A group of undergraduate students and faculty from Michigan State University (MSU) in the United States has been impressed with community-based initiatives dominated by women in Kerala’s fisheries sector. The US team, who was on a 15-day visit to the State as part of a student exposure-cum-training programme, jointly organised by the university and the ICAR-Central Marine Fisheries Research Institute (CMFRI), was captivated by a diverse range of entrepreneurial ventures spearheaded by various women groups, including Theeramythri units and other self-help groups in villages.
They witnessed active women farmer groups engaging in cage culture and bivalve farming, and women entrepreneurs involved in value addition. Multi-faceted activities of women co-operative agencies in the fisheries sector like the Society for Assistance to Fisherwoman (SAF) also left them with a positive impression of women empowerment in the State’s fisheries sector.
- Also read: More than 3,000 fishermen benefit from training by CIFNET
Led by Associate Dean of Faculty and Academic Affairs Professor, Linda Racioppi and Sejuti Dasgupta, 10 students pursuing Comparative Culture and Politics from MSU’s James Madison College explored various aspects of fisheries, including marine capture fisheries, cage fish farming, Chinese fishing nets, and fish markets and collected insights on livelihoods in the sector. The students interacted with CMFRI Director A Gopalakrishnan and heads of various divisions to learn about the research activities of the institute.
The visit was aimed at understanding the socio-economic aspects of the fisheries sector of the State with the objective of facilitating collaborative educational and research activities between the MSU and the CMFRI.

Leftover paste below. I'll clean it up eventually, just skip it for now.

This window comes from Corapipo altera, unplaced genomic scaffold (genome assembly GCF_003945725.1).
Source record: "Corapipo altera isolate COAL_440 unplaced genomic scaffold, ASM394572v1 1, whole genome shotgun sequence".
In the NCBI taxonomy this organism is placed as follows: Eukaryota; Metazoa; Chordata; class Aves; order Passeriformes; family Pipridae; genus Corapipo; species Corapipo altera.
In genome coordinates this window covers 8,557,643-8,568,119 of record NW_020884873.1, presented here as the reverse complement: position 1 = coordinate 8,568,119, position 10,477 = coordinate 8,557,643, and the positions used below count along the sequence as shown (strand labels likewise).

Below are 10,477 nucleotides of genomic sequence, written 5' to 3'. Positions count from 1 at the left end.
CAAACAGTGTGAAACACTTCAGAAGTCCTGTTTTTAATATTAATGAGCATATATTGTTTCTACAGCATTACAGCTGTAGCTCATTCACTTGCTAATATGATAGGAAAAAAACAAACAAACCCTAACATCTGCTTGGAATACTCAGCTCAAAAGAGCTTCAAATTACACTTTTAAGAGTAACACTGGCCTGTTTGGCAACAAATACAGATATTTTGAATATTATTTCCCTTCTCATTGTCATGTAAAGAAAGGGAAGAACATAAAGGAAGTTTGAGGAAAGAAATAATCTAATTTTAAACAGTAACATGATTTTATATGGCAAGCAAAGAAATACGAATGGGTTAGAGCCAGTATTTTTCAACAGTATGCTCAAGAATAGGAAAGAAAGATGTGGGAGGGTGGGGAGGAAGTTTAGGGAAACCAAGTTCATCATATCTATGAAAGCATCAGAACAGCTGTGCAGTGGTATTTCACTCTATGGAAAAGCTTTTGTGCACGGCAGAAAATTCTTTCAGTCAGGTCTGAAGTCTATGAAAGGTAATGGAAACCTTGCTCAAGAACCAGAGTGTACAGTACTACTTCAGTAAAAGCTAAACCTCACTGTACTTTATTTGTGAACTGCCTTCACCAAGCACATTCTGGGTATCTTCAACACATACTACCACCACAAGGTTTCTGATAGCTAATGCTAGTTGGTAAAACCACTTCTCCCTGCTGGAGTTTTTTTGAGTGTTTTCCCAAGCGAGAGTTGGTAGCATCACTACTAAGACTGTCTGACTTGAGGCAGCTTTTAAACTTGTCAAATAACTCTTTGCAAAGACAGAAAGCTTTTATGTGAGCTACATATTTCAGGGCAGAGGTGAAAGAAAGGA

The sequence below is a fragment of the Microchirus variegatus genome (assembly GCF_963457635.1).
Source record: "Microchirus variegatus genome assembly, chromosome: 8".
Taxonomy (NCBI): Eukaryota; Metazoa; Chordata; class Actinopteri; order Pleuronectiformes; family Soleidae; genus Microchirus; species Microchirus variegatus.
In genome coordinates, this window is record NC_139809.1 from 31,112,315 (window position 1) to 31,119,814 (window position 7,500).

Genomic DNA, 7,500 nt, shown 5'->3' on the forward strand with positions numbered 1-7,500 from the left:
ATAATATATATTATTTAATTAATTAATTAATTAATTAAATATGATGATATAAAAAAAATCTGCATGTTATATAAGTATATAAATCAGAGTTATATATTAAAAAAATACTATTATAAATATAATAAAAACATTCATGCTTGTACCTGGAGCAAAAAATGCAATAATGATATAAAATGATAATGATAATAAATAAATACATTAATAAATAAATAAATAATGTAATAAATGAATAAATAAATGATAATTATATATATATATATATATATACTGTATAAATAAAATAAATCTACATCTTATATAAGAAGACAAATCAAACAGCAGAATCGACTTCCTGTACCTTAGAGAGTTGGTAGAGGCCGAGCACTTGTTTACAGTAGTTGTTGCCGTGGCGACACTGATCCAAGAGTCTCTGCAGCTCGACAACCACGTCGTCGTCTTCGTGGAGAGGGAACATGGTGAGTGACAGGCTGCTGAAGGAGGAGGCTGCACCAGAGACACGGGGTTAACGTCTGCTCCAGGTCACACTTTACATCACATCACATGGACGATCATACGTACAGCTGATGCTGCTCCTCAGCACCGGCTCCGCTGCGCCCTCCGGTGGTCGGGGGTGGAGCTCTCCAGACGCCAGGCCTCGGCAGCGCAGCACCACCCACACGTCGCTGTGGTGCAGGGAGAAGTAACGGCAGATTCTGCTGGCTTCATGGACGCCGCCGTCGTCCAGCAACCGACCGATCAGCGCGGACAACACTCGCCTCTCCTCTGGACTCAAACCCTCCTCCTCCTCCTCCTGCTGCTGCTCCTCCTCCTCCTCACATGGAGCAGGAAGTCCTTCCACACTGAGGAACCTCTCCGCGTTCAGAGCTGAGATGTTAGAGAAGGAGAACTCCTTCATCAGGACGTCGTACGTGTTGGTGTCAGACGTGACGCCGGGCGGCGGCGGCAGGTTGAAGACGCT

- Also read: Juvenile fishing continues to affect Kerala’s marine fisheries sector: CMFRI
This was the third such programme hosted by the CMFRI based on an existing MoU between the two institutes. The exposure-cum-training programme was not just limited to the fisheries, as the team also explored the three-tier government system and the functioning of local self-governance. The concept of Samriddhi, the community kitchen project of the Cochin Corporation, was of particular interest to the team.
Shyam Salim, Principal Scientist at CMFRI, who coordinated the programme said procedures are underway to design collaborative research programmes, seminars and workshops between the MSU and the CMFRI. Climate change and local governance are the most important avenues for joint research programmes. Development of climate resilience and livelihood strategies for vulnerable communities such as the fishermen community will be included in the future work plan which is in a discussion mode, he said.
Web Title – US students impressed with women-centred entrepreneurial ventures in Kerala’s fisheries sector